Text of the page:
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America's History in the Making

Resource Archive: Search Results

Abolitionist Silk Purses

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Anonymous, SILK PURSES (c. 1830). Courtesy National Society Daughters of the American Revolution.

Creator Perhaps manufactured in England
Context Abolitionists used many means to communicate their message.
Audience Abolitionists and the general public
Purpose To remind people located far away from slavery of its cruelties

Historical Significance

These silk purses were evidently owned by Elizabeth Margaret Chandler, who belonged to a prosperous Philadelphia Quaker family. Like many Quakers, Chandler was an abolitionist; she wrote anti-slavery poems and edited the ladies' section of an abolitionist journal.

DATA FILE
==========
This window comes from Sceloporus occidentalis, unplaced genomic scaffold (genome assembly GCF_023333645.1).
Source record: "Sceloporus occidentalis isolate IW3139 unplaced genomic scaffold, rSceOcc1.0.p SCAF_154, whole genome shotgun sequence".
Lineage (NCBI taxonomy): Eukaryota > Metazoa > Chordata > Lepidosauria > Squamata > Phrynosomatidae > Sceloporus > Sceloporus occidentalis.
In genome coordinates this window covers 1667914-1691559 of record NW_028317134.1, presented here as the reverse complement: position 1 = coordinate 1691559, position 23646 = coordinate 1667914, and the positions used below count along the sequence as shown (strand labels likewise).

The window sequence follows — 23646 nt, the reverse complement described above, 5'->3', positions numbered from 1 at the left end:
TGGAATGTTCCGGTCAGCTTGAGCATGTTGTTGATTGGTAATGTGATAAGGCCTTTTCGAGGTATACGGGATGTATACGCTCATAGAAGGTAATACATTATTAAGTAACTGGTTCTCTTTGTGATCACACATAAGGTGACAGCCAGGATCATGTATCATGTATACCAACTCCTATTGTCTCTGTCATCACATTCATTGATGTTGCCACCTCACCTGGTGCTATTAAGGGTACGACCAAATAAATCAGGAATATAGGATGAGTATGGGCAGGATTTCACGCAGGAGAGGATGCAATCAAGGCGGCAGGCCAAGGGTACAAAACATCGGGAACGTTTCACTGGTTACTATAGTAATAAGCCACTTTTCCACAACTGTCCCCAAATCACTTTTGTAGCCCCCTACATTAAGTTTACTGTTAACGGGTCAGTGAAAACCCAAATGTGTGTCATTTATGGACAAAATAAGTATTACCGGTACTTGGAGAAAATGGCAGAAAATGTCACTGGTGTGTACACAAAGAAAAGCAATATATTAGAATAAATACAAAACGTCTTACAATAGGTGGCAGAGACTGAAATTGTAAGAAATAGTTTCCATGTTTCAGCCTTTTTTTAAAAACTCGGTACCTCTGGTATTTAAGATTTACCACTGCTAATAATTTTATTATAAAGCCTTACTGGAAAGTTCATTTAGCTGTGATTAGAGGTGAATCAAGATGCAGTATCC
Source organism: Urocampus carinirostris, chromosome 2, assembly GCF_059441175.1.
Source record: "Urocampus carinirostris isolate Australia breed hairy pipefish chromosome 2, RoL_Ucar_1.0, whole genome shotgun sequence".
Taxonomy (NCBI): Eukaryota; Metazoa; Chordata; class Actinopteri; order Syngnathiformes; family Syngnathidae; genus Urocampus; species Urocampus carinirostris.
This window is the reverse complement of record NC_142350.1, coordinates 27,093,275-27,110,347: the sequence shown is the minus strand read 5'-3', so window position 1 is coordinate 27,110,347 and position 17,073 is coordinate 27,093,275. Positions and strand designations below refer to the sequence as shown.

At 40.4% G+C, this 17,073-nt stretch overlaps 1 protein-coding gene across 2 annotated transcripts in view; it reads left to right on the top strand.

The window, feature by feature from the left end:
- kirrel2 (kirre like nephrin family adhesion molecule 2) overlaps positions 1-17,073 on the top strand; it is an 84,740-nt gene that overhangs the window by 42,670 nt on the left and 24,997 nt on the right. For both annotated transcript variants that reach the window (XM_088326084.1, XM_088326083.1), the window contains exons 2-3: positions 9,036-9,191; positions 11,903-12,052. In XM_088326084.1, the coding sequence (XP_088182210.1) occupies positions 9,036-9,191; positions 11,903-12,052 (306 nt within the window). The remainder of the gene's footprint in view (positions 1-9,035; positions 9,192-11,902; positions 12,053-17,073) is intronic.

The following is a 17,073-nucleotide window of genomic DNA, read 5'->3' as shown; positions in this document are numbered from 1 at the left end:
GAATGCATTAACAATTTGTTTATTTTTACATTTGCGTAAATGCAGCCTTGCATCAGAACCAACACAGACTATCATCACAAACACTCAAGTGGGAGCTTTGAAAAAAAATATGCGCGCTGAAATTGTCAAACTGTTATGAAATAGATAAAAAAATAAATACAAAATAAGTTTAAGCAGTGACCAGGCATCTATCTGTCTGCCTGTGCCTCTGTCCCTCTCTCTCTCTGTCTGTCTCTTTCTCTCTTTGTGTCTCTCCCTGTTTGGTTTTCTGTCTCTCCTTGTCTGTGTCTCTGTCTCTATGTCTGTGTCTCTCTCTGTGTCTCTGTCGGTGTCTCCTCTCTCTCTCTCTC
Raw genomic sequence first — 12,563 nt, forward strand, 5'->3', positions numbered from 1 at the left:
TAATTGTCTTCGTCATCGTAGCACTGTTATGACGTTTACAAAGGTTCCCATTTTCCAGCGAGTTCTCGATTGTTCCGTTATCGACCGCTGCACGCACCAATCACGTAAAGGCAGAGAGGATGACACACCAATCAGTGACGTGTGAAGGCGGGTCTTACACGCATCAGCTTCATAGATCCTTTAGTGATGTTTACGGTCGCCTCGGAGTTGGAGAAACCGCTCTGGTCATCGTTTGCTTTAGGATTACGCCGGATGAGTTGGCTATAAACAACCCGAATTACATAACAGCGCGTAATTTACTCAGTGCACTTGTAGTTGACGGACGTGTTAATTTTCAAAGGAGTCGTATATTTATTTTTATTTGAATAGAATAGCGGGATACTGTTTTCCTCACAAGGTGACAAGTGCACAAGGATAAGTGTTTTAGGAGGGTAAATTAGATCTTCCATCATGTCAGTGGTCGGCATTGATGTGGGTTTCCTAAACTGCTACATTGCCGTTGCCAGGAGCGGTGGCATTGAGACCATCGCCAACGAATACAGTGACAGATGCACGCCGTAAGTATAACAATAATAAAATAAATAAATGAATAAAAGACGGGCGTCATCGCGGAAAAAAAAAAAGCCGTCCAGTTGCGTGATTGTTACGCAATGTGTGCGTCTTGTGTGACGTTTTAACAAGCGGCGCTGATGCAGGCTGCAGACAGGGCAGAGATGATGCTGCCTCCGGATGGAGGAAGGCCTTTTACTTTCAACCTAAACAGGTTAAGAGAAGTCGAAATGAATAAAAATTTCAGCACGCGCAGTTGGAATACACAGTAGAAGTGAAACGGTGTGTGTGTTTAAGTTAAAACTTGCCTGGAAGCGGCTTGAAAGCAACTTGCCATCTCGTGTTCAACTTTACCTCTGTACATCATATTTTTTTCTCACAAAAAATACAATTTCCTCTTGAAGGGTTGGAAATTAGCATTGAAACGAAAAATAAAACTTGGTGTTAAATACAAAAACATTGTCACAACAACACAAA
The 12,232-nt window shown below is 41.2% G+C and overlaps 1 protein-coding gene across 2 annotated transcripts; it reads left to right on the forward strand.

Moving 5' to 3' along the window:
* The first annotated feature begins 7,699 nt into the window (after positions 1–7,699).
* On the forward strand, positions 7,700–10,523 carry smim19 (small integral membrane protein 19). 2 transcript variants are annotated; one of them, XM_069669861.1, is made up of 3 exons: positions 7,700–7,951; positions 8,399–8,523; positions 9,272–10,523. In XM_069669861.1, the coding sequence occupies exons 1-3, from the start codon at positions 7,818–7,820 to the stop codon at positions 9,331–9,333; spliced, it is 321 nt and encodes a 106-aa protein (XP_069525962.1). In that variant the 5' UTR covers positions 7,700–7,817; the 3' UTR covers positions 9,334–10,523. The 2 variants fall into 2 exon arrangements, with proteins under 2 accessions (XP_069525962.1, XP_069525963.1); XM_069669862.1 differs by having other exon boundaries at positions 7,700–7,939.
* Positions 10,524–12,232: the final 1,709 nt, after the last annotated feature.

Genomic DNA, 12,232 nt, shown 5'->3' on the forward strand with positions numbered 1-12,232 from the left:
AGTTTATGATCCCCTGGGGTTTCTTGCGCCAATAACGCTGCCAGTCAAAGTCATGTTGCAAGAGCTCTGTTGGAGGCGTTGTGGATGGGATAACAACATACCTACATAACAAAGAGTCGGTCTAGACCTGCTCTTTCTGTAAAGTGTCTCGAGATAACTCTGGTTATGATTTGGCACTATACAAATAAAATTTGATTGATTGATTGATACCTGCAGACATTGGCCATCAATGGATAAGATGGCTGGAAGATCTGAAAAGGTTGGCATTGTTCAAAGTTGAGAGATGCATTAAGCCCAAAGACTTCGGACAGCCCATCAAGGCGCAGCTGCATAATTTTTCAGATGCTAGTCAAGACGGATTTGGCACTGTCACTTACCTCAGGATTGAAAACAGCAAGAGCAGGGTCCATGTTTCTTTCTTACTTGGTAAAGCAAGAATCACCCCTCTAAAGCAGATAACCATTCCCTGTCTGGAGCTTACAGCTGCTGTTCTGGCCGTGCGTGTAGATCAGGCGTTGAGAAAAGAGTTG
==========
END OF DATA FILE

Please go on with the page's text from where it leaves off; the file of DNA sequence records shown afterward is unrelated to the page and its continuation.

Abolitionists commonly printed abolitionist images on household objects, such as sugar bowls or pin holders. Many reform leaders were successful capitalists, and they sold these items to raise money for their movement. The square purse with the pink ribbon depicted bears this statement on the side opposite of the picture: "Negro Woman who sittest pining in captivity and weepest over thy sick child; though no one seeth thee, God seeth thee; though no one pitieth theee, God pitieth thee; raise they voice, forlorn and abandoned one; call upon him from amidst thy bonds for assuredly He will hear thee."

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